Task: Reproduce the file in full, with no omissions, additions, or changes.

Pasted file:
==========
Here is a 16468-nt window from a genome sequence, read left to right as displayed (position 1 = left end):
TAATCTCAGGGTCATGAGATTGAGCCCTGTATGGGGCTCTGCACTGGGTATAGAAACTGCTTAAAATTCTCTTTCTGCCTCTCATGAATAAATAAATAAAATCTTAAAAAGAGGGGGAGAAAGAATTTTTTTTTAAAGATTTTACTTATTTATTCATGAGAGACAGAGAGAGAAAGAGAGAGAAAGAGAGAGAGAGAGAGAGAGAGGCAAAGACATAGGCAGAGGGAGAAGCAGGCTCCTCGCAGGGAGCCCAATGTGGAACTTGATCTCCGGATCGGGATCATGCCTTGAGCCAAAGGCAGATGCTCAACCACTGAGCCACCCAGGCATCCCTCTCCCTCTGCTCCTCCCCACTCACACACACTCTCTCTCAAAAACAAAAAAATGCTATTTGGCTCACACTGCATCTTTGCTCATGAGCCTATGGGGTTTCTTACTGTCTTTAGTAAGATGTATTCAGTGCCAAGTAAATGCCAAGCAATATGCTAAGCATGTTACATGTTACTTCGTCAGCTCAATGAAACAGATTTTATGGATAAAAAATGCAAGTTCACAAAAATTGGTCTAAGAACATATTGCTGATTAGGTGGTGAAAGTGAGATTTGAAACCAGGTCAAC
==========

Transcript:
Here is a 16468-nt window from a genome sequence, read left to right as displayed (position 1 = left end):
TAATCTCAGGGTCATGAGATTGAGCCCTGTATGGGGCTCTGCACTGGGTATAGAAACTGCTTAAAATTCTCTTTCTGCCTCTCATGAATAAATAAATAAAATCTTAAAAAGAGGGGGAGAAAGAATTTTTTTTTAAAGATTTTACTTATTTATTCATGAGAGACAGAGAGAGAAAGAGAGAGAAAGAGAGAGAGAGAGAGAGAGAGGCAAAGACATAGGCAGAGGGAGAAGCAGGCTCCTCGCAGGGAGCCCAATGTGGAACTTGATCTCCGGATCGGGATCATGCCTTGAGCCAAAGGCAGATGCTCAACCACTGAGCCACCCAGGCATCCCTCTCCCTCTGCTCCTCCCCACTCACACACACTCTCTCTCAAAAACAAAAAAATGCTATTTGGCTCACACTGCATCTTTGCTCATGAGCCTATGGGGTTTCTTACTGTCTTTAGTAAGATGTATTCAGTGCCAAGTAAATGCCAAGCAATATGCTAAGCATGTTACATGTTACTTCGTCAGCTCAATGAAACAGATTTTATGGATAAAAAATGCAAGTTCACAAAAATTGGTCTAAGAACATATTGCTGATTAGGTGGTGAAAGTGAGATTTGAAACCAGGTCAAC